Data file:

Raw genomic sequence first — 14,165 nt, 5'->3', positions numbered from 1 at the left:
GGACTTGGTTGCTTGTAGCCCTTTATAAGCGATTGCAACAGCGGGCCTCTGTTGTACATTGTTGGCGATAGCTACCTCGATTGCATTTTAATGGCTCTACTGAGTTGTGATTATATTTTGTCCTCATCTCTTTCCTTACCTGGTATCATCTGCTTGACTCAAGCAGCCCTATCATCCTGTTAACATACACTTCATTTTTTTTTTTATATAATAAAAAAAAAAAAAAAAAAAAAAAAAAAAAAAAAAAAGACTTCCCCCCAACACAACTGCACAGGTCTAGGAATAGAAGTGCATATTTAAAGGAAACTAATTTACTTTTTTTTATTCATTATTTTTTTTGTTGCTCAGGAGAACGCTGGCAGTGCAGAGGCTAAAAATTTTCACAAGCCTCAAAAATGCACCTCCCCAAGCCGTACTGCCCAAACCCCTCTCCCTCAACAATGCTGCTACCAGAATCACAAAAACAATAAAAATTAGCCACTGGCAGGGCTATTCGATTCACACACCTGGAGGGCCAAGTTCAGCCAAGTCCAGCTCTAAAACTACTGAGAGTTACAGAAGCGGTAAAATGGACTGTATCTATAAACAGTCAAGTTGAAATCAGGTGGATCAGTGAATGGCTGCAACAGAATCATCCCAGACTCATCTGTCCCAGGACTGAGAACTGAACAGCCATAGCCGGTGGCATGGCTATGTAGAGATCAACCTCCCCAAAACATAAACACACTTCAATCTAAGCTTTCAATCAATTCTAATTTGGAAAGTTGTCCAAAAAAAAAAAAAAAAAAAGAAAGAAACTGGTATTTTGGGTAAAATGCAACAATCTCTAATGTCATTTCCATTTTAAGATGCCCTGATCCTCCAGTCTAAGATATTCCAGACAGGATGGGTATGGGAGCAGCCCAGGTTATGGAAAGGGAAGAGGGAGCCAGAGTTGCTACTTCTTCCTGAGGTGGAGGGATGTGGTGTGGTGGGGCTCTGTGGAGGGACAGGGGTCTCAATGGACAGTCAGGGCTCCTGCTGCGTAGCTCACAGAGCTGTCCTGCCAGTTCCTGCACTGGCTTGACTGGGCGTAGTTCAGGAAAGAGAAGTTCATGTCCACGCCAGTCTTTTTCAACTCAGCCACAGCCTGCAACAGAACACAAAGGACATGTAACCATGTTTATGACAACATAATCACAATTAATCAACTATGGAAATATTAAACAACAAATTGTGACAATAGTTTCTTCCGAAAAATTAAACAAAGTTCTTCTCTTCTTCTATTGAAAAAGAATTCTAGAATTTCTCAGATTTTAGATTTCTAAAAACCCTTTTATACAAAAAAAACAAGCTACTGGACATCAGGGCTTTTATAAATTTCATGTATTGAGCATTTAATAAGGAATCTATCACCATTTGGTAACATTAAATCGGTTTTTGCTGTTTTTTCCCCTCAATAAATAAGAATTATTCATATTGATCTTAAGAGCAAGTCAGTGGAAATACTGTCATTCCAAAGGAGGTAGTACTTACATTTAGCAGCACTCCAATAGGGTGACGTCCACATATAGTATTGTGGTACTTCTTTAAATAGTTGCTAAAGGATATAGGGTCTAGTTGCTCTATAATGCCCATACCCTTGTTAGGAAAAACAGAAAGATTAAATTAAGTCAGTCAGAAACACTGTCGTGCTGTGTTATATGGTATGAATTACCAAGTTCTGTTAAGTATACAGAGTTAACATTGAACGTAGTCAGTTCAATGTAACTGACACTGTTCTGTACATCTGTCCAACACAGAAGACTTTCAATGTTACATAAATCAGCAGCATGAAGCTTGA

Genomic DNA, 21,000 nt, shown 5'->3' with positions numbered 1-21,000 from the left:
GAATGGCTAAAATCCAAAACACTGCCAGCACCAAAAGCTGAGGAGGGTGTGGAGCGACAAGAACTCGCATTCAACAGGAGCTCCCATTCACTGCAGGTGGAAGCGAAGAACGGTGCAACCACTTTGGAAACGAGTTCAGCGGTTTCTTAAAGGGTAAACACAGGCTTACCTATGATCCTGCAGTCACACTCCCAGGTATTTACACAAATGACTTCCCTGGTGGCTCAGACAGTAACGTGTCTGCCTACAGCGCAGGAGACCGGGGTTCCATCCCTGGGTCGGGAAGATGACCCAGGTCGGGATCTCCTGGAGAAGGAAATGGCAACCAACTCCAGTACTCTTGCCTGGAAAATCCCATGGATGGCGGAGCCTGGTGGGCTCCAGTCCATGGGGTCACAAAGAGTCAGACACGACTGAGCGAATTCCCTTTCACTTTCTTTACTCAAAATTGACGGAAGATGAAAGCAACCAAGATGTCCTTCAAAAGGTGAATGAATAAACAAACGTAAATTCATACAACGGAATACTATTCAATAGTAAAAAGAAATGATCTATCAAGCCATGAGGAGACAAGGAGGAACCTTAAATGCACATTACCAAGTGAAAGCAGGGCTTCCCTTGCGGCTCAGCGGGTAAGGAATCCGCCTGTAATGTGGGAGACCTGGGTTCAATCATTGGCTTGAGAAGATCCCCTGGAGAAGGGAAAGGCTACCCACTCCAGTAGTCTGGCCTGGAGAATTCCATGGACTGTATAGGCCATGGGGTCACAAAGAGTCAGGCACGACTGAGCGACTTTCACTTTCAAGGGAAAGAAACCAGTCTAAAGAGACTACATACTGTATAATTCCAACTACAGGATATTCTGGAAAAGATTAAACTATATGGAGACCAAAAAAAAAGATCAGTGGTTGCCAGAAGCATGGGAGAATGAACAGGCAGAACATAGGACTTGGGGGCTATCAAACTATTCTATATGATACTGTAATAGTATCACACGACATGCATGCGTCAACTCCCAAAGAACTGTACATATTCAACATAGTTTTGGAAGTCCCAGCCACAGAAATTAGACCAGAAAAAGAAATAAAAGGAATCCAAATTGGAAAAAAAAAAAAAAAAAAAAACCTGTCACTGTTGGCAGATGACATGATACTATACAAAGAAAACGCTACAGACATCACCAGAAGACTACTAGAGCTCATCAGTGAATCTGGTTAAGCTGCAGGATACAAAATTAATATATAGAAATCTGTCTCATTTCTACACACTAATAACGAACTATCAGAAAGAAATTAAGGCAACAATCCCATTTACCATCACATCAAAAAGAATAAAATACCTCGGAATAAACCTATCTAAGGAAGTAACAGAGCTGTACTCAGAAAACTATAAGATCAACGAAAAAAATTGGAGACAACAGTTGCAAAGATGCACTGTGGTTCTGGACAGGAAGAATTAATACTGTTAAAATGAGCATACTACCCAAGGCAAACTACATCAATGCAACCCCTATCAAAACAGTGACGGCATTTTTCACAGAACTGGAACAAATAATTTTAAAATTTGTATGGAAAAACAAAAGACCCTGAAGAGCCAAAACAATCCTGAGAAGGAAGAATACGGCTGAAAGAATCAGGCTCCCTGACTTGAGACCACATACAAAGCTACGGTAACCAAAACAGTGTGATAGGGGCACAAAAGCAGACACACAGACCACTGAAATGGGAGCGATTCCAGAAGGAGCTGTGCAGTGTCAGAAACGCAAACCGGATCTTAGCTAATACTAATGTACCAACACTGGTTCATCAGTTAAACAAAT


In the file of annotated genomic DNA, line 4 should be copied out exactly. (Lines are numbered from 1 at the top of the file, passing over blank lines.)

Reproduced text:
GAATGGCTAAAATCCAAAACACTGCCAGCACCAAAAGCTGAGGAGGGTGTGGAGCGACAAGAACTCGCATTCAACAGGAGCTCCCATTCACTGCAGGTGGAAGCGAAGAACGGTGCAACCACTTTGGAAACGAGTTCAGCGGTTTCTTAAAGGGTAAACACAGGCTTACCTATGATCCTGCAGTCACACTCCCAGGTATTTACACAAATGACTTCCCTGGTGGCTCAGACAGTAACGTGTCTGCCTACAGCGCAGGAGACCGGGGTTCCATCCCTGGGTCGGGAAGATGACCCAGGTCGGGATCTCCTGGAGAAGGAAATGGCAACCAACTCCAGTACTCTTGCCTGGAAAATCCCATGGATGGCGGAGCCTGGTGGGCTCCAGTCCATGGGGTCACAAAGAGTCAGACACGACTGAGCGAATTCCCTTTCACTTTCTTTACTCAAAATTGACGGAAGATGAAAGCAACCAAGATGTCCTTCAAAAGGTGAATGAATAAACAAACGTAAATTCATACAACGGAATACTATTCAATAGTAAAAAGAAATGATCTATCAAGCCATGAGGAGACAAGGAGGAACCTTAAATGCACATTACCAAGTGAAAGCAGGGCTTCCCTTGCGGCTCAGCGGGTAAGGAATCCGCCTGTAATGTGGGAGACCTGGGTTCAATCATTGGCTTGAGAAGATCCCCTGGAGAAGGGAAAGGCTACCCACTCCAGTAGTCTGGCCTGGAGAATTCCATGGACTGTATAGGCCATGGGGTCACAAAGAGTCAGGCACGACTGAGCGACTTTCACTTTCAAGGGAAAGAAACCAGTCTAAAGAGACTACATACTGTATAATTCCAACTACAGGATATTCTGGAAAAGATTAAACTATATGGAGACCAAAAAAAAAGATCAGTGGTTGCCAGAAGCATGGGAGAATGAACAGGCAGAACATAGGACTTGGGGGCTATCAAACTATTCTATATGATACTGTAATAGTATCACACGACATGCATGCGTCAACTCCCAAAGAACTGTACATATTCAACATAGTTTTGGAAGTCCCAGCCACAGAAATTAGACCAGAAAAAGAAATAAAAGGAATCCAAATTGGAAAAAAAAAAAAAAAAAAAAACCTGTCACTGTTGGCAGATGACATGATACTATACAAAGAAAACGCTACAGACATCACCAGAAGACTACTAGAGCTCATCAGTGAATCTGGTTAAGCTGCAGGATACAAAATTAATATATAGAAATCTGTCTCATTTCTACACACTAATAACGAACTATCAGAAAGAAATTAAGGCAACAATCCCATTTACCATCACATCAAAAAGAATAAAATACCTCGGAATAAACCTATCTAAGGAAGTAACAGAGCTGTACTCAGAAAACTATAAGATCAACGAAAAAAATTGGAGACAACAGTTGCAAAGATGCACTGTGGTTCTGGACAGGAAGAATTAATACTGTTAAAATGAGCATACTACCCAAGGCAAACTACATCAATGCAACCCCTATCAAAACAGTGACGGCATTTTTCACAGAACTGGAACAAATAATTTTAAAATTTGTATGGAAAAACAAAAGACCCTGAAGAGCCAAAACAATCCTGAGAAGGAAGAATACGGCTGAAAGAATCAGGCTCCCTGACTTGAGACCACATACAAAGCTACGGTAACCAAAACAGTGTGATAGGGGCACAAAAGCAGACACACAGACCACTGAAATGGGAGCGATTCCAGAAGGAGCTGTGCAGTGTCAGAAACGCAAACCGGATCTTAGCTAATACTAATGTACCAACACTGGTTCATCAGTTAAACAAAT